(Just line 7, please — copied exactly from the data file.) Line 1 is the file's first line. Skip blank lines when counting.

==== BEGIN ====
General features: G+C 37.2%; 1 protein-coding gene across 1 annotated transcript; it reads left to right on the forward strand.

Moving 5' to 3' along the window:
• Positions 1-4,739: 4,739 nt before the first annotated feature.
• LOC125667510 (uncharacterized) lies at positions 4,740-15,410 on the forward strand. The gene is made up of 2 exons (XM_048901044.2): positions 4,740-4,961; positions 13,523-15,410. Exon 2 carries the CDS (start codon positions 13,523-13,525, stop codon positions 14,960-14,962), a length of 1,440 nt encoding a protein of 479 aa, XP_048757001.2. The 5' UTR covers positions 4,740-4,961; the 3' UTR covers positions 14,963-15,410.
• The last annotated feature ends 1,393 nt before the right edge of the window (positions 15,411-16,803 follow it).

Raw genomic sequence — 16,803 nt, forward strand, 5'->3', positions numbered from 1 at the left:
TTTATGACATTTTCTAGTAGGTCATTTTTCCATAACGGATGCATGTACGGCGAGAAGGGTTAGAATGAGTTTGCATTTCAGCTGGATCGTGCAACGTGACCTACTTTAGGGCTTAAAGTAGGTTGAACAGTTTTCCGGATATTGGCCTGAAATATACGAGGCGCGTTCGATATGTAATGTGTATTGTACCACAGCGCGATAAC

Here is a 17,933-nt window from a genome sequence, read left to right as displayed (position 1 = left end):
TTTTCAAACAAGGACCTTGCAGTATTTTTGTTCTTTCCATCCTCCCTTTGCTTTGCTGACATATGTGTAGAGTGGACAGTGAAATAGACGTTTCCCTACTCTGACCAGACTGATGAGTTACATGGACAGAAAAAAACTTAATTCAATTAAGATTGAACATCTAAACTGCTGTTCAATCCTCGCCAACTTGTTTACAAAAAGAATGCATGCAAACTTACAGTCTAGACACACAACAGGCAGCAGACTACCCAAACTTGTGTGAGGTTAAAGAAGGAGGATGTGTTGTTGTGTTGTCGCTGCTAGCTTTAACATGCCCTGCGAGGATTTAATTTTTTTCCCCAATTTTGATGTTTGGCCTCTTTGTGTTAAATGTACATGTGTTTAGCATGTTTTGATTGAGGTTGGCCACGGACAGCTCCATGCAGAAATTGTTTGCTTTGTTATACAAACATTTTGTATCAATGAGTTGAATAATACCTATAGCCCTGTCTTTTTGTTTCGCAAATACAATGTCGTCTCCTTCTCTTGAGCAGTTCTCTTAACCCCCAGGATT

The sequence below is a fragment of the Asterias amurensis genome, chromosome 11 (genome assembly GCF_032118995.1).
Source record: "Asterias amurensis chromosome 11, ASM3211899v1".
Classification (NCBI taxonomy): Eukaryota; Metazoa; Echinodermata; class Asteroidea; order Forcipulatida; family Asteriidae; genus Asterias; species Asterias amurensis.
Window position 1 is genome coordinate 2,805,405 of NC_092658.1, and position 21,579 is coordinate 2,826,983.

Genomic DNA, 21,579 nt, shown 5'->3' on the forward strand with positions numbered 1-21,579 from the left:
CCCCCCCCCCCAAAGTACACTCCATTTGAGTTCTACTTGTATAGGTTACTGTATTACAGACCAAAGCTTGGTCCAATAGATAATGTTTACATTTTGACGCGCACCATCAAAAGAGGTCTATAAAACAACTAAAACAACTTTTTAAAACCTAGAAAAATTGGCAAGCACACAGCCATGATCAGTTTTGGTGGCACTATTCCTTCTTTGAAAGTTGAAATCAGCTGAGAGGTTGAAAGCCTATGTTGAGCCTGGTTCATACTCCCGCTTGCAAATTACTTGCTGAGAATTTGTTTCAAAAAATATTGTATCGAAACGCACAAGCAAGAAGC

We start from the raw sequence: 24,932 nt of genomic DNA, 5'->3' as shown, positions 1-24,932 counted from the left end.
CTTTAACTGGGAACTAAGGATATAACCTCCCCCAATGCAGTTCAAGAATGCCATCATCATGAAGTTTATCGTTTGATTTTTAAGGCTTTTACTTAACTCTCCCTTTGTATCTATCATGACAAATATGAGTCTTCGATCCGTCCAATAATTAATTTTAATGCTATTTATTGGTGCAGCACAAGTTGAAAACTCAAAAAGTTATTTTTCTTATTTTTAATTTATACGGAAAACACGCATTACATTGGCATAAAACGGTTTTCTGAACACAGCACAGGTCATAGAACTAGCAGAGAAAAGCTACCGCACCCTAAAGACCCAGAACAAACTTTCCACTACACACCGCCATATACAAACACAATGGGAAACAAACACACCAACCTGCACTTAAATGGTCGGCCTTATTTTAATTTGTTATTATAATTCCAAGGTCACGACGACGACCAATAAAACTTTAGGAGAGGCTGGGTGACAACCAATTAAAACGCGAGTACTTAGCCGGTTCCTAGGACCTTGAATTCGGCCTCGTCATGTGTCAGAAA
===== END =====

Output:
TTTATGACATTTTCTAGTAGGTCATTTTTCCATAACGGATGCATGTACGGCGAGAAGGGTTAGAATGAGTTTGCATTTCAGCTGGATCGTGCAACGTGACCTACTTTAGGGCTTAAAGTAGGTTGAACAGTTTTCCGGATATTGGCCTGAAATATACGAGGCGCGTTCGATATGTAATGTGTATTGTACCACAGCGCGATAAC